Classroom considerations

Teacher are often concerned about classroom management with mobile devices. For example, how to ensure that students don’t get distracted by their mobile devices, and start messaging their friends, or checking Facebook, instead of doing the task you have set? Setting engaging tasks with a short time frame, and ensuring that students need to actually produce something with their devices, can help mitigate this. Another concern that teachers have, especially with learners under the age of 18, is the inappropriate use of devices. For example, teachers worry about cyber-bullying, or students accessing inappropriate content in class, or taking unsolicited photos of classmates or the teacher and publishing these online. These are legitimate concerns. If your school intends to use mobile devices with learners under 18, it’s important that a robust digital policy is put in place beforehand. Parental permission needs to be sought for the use of students’ own devices, and many schools include an acceptable use policy (AUP) as part of their schoolwide digital policy. The good news is that you don’t need to create your AUP from scratch. There are plenty of excellent examples available online that you can adapt – simply search for ‘acceptable use policy’.

… set engaging tasks with a short timeframe, and ensure students need to actually produce something…

These are just some of the areas that teachers need to keep in mind when using mobile devices with their learners. Come along to my webinar ‘Going Mobile: Choices and Challenges’ on the 15th or 16th of March, where we will discuss these and other issues in more depth. We’ll also look at some more activities that you can do with mobile devices in class!

webinar_register3


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Teaching English with e-books from Oxford Learner’s Bookshelf (Part 2)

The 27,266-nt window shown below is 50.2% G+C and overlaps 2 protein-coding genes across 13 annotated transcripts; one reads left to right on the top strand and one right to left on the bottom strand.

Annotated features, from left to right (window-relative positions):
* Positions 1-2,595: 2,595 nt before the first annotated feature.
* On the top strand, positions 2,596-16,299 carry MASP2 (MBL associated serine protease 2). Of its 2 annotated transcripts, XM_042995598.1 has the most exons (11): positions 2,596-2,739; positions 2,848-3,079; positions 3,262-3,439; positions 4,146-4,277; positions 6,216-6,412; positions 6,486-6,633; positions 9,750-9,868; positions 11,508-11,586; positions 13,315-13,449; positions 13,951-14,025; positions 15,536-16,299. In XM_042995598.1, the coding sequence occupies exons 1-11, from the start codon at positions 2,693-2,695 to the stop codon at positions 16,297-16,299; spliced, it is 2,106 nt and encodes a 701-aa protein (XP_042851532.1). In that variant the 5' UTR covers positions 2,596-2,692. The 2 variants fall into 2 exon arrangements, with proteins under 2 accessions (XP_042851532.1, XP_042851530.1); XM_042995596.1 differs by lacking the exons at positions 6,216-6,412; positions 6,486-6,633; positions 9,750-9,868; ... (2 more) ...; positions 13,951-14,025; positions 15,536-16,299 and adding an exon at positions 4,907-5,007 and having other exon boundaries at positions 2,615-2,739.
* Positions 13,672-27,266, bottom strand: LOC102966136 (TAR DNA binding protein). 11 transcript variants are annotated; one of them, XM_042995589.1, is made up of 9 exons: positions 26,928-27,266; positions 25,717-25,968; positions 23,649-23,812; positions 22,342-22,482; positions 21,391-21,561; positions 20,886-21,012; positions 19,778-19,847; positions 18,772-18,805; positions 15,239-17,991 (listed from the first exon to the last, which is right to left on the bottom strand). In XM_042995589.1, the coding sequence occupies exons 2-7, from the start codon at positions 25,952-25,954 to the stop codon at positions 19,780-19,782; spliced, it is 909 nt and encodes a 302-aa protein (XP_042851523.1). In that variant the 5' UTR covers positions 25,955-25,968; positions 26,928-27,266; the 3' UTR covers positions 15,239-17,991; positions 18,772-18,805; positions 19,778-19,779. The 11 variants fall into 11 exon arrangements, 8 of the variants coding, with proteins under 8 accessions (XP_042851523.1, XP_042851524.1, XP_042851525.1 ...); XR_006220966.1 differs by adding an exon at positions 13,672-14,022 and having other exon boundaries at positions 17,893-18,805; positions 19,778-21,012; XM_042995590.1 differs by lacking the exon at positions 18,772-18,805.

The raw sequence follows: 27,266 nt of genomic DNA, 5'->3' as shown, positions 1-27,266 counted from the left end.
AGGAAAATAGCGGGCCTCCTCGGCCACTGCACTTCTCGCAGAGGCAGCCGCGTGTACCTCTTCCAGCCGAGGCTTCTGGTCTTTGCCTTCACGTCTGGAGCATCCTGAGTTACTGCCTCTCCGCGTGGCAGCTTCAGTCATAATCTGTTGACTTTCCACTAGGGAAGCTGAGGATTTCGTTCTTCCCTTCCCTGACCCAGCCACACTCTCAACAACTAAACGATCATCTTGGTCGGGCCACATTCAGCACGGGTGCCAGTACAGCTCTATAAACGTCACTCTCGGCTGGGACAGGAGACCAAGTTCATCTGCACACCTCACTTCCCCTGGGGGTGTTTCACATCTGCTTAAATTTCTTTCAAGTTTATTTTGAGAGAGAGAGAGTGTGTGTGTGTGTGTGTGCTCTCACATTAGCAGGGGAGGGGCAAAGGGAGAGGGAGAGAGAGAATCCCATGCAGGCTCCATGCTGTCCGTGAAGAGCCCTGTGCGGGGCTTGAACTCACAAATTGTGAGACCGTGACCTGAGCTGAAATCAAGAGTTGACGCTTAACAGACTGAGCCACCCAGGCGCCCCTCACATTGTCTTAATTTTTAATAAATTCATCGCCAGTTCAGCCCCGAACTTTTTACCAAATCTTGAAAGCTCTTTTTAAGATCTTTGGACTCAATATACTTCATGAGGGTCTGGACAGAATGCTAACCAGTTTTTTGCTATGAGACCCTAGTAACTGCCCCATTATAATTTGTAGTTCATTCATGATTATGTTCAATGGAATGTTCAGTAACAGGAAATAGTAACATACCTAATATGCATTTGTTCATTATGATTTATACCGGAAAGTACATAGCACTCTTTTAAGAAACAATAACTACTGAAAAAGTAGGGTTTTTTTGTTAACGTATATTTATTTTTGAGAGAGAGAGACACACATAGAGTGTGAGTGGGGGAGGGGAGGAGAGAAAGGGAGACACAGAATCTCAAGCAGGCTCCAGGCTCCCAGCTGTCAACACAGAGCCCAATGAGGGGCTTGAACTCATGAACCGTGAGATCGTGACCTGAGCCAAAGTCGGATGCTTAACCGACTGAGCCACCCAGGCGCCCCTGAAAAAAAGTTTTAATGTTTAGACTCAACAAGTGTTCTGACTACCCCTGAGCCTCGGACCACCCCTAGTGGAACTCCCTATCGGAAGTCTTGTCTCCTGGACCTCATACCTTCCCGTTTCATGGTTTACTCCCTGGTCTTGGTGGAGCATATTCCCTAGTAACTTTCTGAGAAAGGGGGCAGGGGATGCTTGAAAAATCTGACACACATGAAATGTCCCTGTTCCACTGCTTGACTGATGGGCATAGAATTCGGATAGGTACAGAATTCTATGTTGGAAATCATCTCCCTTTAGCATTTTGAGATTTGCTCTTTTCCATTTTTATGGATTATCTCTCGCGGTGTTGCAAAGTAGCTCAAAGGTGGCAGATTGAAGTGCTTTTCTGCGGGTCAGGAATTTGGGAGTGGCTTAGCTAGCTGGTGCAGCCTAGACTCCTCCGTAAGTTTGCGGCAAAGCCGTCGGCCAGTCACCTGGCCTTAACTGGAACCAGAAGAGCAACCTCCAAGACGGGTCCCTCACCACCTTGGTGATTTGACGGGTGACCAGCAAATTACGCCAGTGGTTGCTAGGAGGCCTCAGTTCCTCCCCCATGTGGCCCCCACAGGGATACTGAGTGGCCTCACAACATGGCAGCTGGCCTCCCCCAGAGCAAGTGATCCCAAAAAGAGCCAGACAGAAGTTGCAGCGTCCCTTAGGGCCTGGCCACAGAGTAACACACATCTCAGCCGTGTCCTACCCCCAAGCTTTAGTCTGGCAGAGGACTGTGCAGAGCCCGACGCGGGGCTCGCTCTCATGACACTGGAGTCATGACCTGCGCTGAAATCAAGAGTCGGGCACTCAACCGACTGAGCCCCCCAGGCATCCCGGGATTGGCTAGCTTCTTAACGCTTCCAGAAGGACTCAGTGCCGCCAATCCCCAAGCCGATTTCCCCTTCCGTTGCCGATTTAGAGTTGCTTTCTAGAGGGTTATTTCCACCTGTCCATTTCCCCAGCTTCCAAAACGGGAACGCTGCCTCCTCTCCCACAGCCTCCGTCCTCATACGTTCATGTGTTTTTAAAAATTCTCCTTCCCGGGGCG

Teaching English with e-books from Oxford Learner’s BookshelfShaun Wilden, a freelance teacher trainer and expert in teaching with tablets, shares his advice for teachers on making the most of the interactivity of digital coursebooks from Oxford Learner’s Bookshelf

Part 2 – How interactivity in e-books supports independent learning, pair work and whole class learning

Welcome back. How did your first lesson go?  Did the students get to grips with their new digital coursebooks?  Are you finding the right balance of use and non-use? I trust that by now the routine of using a different form of book is kicking in and it’s beginning to feel a little bit more normal. You’ve also realised that the digital aspects of your book can augment your usual teaching practice.

With that in mind let’s look at a lesson. We’ll use the e-book version of Headway Beginner, but you can apply the ideas to any coursebook you are using. If you’re not using e-books at the moment, and you’d like to try out the ideas in this post, just download the app for iPad or Android tablets, or go to www.oxfordlearnersbookshelf.com and try the free samples.